Development

Work starts on 22-story hotel tower atop the EpiCentre

John McKibbon of McKibbon Hotel Group,right, and Paul Picarazzi of Vision Ventures atop the EpiCenter where construction is underway on the dual-branded AC Hotel and Residence Inn Tower.
John McKibbon of McKibbon Hotel Group,right, and Paul Picarazzi of Vision Ventures atop the EpiCenter where construction is underway on the dual-branded AC Hotel and Residence Inn Tower. ogaines@charlotteobserver.com

One of uptown’s last lingering reminders of the recession is about to be wiped away, as developers start construction on a new hotel tower atop the EpiCentre.

The project was originally planned to be a 51-story condo tower, but the plans fell through during the recession, leaving unfinished steel rebar and concrete poking through the roof of the EpiCentre, the shopping and entertainment complex at Fifth and Trade streets.

Now, Vision Ventures is partnering with McKibbon Hotel Group to build a 22-story hotel tower on the site. Workers have put a tower crane up, and on Wednesday held a “sky breaking” event to mark the official start of construction.

The 300-room, dual branded hotel is set for completion in late 2017. Plans include a 116-room Residence Inn and a 184-room AC Hotel by Marriott, and the hotel will feature a rooftop restaurant and bar, as well as a top-floor luxury penthouse.

The plans also include restaurant space that will be for lease on the fifth level and retail space for lease on the ground floor.

Uptown is seeing a bit of a hotel building boom, with a 195-room SpringHill Suites by Marriott and a 250-room Embassy Suites under construction nearby. Other hotels have been announced as coming soon, such as a tower atop the Carolina Theatre and hotels to be built at the 300 South Tryon and Tryon Place office buildings.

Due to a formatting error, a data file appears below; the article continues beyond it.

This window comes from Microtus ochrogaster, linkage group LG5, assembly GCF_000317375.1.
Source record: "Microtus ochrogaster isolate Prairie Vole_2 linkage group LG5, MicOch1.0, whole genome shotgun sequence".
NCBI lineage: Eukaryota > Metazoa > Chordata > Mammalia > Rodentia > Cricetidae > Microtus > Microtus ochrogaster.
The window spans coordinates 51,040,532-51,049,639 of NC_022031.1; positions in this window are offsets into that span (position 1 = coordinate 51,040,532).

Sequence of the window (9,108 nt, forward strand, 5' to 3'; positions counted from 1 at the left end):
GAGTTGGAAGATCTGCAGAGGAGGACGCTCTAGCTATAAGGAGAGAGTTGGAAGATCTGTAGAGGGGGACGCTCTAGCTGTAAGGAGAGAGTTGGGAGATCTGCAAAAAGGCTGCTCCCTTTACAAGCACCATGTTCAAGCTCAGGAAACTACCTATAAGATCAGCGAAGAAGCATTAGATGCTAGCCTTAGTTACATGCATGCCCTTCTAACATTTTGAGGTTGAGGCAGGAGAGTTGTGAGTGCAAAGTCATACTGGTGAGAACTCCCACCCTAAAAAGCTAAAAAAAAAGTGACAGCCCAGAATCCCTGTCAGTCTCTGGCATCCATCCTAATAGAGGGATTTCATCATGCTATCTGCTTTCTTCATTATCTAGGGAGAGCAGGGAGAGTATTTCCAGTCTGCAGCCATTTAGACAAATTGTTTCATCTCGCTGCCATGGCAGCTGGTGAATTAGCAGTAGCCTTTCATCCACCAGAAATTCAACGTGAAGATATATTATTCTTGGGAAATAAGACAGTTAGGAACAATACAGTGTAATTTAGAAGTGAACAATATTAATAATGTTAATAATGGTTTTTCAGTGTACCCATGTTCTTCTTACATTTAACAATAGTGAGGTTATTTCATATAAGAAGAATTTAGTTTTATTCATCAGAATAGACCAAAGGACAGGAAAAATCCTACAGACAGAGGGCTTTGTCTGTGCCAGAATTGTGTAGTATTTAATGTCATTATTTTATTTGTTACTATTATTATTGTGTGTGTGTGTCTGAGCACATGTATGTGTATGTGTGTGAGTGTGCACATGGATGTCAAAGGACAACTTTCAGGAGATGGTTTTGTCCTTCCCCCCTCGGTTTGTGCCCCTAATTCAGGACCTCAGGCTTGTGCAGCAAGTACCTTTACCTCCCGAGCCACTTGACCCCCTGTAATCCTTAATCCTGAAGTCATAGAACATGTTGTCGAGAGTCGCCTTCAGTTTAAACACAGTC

John McKibbon, chairman of McKibbon Hotel Group, said he believes the new EpiCentre hotel’s location and proximity to businesses, shops and restaurants will protect it from the effects of any overbuilding.

“A lot of hotels are getting built, and some areas are going to get overbuilt,” he said. “The real protection is to have the very best location in uptown.”

This will be the first AC Hotel in Charlotte. The brand originated in Europe, and is expanding into the U.S. with more than 60 planned. It’s the second Residence Inn uptown, in addition to one on Mint Street.

The new hotel tower joins a list of condo projects that were held back by the recession but have come back in recent years. Atop the Mint Museum, Childress Klein is now building a 394-room tower that had been planned almost a decade ago, which will be apartments. And the Vue, a 51-story condo that went into foreclosure after most of its condos didn’t sell, was acquired by Northwood Ravin and turned into apartments.

Paul Picarazzi, a principal at Vision Ventures, said the company decided to build a hotel tower instead of the originally planned condos because they judged the market to be better for hospitality projects. Vision Ventures and partner Mount Vernon Asset Management bought the EpiCentre in 2010 after the original developer lost control of the complex in foreclosure. They sold the EpiCentre to a California-based real estate group in 2014 for $130.5 million, but retained air rights to build the unfinished tower.

Local statistics show the hotel market has strengthened in recent years. Recent estimates from the Charlotte Regional Visitors Authority show the average daily hotel room rate in Mecklenburg County was expected to hit $104 a night last year, an all-time high. That’s up from $82 in the depths of the recession.

The occupancy rate for Mecklenburg County was 73.2 percent in November, the CRVA said, up 2 percent from the same month last year.

Ely Portillo: 704-358-5041, @ESPortillo

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